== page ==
One of my most fascinating interviews on the Confederate flag of Mississippi was with two close friends, one white and black. I didn’t know that Thomasa Massey was going to bring Evangela Hentz to our appointment, which happened to be in the rain in Pearl Park in Rankin County. But she did.
Massey was wearing her “Pride, Not Prejudice” T-shirt with Confederate butterflies (!) that she had designed herself. The two women finished each other’s sentences, while telling us under a pavilion that being concerned about the Confederate and Mississippi flags is a waste of time better spent trying to solve other problems.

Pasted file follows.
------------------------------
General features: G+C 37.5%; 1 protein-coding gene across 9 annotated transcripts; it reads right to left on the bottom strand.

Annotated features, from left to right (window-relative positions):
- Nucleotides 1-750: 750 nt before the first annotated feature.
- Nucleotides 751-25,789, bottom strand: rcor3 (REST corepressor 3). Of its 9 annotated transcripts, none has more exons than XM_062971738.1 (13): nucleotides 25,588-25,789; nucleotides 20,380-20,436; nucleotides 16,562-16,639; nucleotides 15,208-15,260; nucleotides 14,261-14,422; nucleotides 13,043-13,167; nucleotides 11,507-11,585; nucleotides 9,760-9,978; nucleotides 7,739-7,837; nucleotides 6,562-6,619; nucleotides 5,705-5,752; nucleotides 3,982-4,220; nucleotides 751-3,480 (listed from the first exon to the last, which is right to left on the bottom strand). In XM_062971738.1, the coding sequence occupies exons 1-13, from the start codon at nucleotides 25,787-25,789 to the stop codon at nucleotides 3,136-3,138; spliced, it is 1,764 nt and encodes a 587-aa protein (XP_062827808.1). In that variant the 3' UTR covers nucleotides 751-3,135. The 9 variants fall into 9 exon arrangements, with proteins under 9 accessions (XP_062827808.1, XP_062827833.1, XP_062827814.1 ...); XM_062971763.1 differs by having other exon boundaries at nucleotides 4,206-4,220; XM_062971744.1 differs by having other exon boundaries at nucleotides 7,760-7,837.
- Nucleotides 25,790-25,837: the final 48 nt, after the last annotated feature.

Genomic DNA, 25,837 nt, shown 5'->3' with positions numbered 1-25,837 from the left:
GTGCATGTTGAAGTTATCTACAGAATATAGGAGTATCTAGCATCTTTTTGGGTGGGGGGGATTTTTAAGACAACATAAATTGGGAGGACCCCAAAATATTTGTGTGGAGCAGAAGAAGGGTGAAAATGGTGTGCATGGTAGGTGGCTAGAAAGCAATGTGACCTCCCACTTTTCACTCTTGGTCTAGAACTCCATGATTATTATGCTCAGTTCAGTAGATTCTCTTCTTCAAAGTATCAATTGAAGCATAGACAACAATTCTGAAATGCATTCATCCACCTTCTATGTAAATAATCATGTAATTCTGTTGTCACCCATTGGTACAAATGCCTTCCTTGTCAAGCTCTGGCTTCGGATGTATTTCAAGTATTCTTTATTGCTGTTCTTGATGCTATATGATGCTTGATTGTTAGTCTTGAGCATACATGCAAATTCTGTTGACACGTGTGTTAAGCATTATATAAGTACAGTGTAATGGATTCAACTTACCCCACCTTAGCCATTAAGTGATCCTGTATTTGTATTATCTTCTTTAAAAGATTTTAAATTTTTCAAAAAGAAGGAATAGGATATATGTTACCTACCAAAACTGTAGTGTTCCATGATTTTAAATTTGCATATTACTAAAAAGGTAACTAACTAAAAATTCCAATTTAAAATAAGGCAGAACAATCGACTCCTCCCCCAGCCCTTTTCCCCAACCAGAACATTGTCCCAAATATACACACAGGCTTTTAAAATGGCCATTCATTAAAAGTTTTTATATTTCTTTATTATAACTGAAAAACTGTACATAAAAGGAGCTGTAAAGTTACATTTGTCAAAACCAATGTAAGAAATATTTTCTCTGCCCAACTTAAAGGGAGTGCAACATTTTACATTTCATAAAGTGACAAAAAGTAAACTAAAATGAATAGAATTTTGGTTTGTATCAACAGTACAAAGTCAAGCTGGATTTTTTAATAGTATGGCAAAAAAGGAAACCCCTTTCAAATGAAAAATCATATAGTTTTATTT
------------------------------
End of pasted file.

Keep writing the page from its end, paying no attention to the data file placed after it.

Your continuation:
Hentz called the flag just an “inanimate object,” adding, “Stop letting it control you.”
“If you don’t breathe life into something, it will die,” Massey aaddedds.
The friends reject being offended over what Hentz calls “just a piece of cloth.”
“If everyone, I promise you, would take one hour out of every day worldwide, for 60 minutes and did not hate, the world would change,” Massey interjects.
Hentz cuts in. “Overnight, just about. Because you might discover the person you hated …”
“… is the person you need the most in your life …,” Massey said.
“… to complete you, to get you to that next step,” Hentz added. “I wouldn’t be as far as I am without her.”
“Same with me.”
“If I let that she’s a white person that likes the flag divide us, all that distance for what?” Hentz said.
“… a piece of cloth,” Massey finished as the rain hits the pavilion.